Team WF (Steffanie Magnus, Nivani Govinder, Phil Schmertz, Michael Nurick) is in London, England and Munich, Germany working on a European football project to investigate the potential market opportunity for team performance and fan engagement solutions by a large silicon valley tech firm in the English Premier League and Bundesliga.
I was never a sports fan. I just never got into it. I can appreciate a good football game, but the kind of passion a true fan exhibits just escapes me. I can’t help but reflect on this as I stand here, on the pitch of one of the most iconic houses of football in the world: Manchester City Stadium.
At the start of this journey, I saw these stadiums as simply beautiful achievements in engineering. But now, at the end of my IBD experience, I see them as conduits for engagement. Tools meticulously designed to intimately involve the most passionate of fans in the truly thrilling, heartbreaking, elating, devastating, euphoric experience that is football.
Three weeks ago, this was brand new territory for me, my team, and our client. Our client had asked us to focus on two potential areas where their firm could add value to the English Premier League and the Bundesliga: team performance and fan engagement. We arrived in country with few contacts, a client who was over 6,000 miles away in Palo Alto, and only our preliminary research to guide us. Before us, a highly secretive and protective industry extremely cautious of sharing any information with outsiders in fear that a competitor may learn and exploit any advantage. Our first lead was a connection to London Business School’s Sports Business Club, and thankfully, that lead greatly propelled our in country work forward.
Practically minutes after getting off the plane, we were immersed in the world of football at the first LBS Sports Business conference, networking with former and current leaders of English soccer. Having the former CEO of the English Premier League validate one of your hypotheses over a pint of beer is a particularly satisfying way to kickoff our in-country portion of IBD. This was just the first of a number of exciting meetings that we had over the following three weeks, as we canvassed the greater London and Munich areas for knowledge and insights on European soccer. On the way to helping soccer clubs maximize their own team performance, we learned that several of our key takeaways for club performance also applied to our project work.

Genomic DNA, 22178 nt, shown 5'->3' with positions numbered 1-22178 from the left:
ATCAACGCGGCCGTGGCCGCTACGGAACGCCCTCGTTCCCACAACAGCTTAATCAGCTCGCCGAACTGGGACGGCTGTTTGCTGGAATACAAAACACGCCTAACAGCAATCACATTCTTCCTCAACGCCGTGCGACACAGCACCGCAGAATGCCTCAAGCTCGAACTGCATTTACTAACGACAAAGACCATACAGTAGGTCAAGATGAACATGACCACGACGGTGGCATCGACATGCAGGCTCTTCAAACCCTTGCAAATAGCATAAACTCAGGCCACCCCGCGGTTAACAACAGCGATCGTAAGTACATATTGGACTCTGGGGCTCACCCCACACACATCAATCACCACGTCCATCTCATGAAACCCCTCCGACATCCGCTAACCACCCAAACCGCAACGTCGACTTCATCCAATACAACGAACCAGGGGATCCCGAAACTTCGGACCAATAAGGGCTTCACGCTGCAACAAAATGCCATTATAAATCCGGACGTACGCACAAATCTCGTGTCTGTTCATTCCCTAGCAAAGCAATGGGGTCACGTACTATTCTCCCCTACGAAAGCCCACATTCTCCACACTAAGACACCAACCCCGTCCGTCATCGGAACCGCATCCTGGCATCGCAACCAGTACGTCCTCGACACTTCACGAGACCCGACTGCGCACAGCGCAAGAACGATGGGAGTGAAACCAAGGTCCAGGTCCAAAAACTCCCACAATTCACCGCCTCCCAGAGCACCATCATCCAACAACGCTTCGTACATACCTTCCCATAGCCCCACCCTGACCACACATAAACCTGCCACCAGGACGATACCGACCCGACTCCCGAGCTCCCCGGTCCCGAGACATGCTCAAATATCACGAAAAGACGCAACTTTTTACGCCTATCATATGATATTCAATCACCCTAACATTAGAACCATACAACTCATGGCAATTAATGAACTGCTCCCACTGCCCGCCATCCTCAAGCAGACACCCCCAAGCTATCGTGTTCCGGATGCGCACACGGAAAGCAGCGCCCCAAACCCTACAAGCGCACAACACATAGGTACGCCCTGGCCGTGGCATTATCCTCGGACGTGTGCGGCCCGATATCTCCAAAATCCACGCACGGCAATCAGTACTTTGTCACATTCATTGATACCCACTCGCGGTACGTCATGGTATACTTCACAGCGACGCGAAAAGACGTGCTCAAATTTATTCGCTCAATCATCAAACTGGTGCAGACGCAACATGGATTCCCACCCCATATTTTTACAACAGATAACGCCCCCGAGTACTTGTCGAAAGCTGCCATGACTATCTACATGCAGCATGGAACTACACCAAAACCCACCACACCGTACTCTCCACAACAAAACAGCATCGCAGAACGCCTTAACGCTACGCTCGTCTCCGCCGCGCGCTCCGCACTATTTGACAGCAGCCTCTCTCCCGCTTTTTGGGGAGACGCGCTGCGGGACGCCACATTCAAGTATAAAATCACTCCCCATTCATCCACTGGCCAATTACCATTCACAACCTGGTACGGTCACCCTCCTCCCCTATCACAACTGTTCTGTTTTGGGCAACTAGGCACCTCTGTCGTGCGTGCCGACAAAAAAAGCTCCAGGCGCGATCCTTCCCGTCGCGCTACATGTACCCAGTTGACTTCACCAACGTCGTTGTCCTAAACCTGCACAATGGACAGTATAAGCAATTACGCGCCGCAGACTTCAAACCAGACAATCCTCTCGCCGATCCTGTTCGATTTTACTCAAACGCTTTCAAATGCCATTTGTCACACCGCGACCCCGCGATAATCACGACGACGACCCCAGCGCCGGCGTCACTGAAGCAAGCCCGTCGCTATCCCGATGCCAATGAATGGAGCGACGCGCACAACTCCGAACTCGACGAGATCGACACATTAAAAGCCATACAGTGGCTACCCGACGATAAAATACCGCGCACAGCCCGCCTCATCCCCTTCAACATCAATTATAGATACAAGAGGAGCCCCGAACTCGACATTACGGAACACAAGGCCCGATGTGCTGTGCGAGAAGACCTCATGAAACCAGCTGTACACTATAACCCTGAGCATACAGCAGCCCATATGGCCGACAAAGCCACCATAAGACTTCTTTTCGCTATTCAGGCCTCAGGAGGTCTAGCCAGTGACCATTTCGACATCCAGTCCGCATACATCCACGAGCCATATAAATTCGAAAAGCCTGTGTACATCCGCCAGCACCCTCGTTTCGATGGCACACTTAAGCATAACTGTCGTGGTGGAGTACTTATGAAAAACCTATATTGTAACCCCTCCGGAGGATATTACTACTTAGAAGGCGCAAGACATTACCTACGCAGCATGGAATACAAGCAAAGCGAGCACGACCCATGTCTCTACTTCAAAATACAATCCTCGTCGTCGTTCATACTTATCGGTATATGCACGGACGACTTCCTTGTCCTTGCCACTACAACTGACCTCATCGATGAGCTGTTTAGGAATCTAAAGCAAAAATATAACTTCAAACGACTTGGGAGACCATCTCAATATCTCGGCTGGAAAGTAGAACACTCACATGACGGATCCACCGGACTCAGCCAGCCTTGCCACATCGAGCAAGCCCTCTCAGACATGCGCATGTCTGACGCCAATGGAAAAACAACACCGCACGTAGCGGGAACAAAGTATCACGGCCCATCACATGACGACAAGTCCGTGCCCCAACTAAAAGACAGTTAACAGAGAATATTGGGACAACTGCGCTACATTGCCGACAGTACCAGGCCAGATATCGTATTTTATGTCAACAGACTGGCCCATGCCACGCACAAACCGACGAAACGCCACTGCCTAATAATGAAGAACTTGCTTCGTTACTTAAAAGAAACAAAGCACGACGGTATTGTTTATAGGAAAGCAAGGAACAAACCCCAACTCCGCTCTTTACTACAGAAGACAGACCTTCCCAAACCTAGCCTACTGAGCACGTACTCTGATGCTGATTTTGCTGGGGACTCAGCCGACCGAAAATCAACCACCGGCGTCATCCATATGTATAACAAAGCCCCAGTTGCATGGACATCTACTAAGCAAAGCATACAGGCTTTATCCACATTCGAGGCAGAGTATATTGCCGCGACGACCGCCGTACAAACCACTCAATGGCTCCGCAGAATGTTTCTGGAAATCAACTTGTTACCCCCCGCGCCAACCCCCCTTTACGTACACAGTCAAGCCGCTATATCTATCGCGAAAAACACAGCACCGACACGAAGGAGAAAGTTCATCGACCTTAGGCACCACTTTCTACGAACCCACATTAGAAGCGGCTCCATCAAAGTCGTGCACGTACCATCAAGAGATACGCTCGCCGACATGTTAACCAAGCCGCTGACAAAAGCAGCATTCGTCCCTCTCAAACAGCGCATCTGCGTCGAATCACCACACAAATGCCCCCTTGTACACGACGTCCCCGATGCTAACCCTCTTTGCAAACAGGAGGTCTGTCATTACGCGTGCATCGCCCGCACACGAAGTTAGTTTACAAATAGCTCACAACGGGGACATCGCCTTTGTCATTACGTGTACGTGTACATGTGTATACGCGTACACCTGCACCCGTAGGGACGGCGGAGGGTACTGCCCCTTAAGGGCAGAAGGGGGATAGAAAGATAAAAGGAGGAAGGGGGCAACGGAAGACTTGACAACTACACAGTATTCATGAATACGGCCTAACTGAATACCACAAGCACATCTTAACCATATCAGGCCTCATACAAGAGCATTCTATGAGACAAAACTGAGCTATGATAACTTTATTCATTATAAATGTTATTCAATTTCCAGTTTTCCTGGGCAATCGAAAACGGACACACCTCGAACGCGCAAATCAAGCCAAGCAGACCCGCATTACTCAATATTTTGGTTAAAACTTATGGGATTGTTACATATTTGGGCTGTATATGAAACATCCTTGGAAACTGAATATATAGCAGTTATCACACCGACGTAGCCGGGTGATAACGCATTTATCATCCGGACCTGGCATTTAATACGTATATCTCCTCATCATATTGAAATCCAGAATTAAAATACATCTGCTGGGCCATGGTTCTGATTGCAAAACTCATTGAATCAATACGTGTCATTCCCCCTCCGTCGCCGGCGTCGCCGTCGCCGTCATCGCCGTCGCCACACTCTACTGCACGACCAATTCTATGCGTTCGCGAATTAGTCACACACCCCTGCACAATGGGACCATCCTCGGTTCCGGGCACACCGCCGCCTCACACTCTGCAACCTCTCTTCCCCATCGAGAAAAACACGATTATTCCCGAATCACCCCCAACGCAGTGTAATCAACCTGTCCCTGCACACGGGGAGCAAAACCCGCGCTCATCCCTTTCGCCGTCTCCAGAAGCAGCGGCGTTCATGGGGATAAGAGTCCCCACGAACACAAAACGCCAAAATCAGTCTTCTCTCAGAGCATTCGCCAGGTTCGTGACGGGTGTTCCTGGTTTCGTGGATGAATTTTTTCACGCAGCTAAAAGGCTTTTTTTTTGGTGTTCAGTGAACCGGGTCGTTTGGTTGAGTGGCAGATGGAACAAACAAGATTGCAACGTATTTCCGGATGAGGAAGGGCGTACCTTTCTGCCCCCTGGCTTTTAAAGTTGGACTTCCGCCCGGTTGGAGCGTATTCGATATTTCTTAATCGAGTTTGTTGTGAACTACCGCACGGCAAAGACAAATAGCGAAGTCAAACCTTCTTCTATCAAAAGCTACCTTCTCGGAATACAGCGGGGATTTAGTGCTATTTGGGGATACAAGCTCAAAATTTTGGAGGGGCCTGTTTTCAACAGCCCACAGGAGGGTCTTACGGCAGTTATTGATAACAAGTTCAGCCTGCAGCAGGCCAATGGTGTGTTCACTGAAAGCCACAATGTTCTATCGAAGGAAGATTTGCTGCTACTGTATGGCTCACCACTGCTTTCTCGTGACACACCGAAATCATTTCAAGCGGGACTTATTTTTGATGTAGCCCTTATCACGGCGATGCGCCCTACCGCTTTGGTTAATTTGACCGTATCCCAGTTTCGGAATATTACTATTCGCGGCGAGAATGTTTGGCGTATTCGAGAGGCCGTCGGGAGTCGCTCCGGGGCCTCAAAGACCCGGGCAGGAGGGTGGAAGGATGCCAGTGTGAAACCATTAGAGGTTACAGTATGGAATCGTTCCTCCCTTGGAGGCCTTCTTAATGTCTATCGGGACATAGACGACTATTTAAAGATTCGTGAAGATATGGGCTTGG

The Best Decisions Require Data. In our project work, we learned that European soccer clubs are behind their US counterparts in using data to drive decisions, due to the lack of readily available statistics, the fluid nature of soccer, and some cultural hurdles within club management. Our client, too, lacked the hard data it needed to make an informed decision on the European soccer market. Therefore, in addition to schmoozing with thought leaders in European soccer, we also dug into detailed quantitative data about clubs (revenues, wages, point to payroll efficiency, etc.) to qualify the opportunity and identify the best clubs to target. In putting some hard statistics together, we helped our client validate some hypotheses and disprove others, giving them greater confidence in their decisions.
Money Isn’t Everything. Part of our analysis identified a very strong correlation in the English Premier League and Bundesliga between what you pay players and how many points you generate. However, as we learned in Leading People, money isn’t the only way to drive performance as we also found several clubs, like Borussia Dortmund, which successfully bucked that trend, becoming very successful without a big player payroll. Similarly, as a team of unpaid students, we found motivation through our dynamic project topic, interviews with exciting industry experts, and being part of a high-performing Haas team. In doing so, we were able to deliver a high-quality end deliverable that generated new insights on the European market for a large, global client.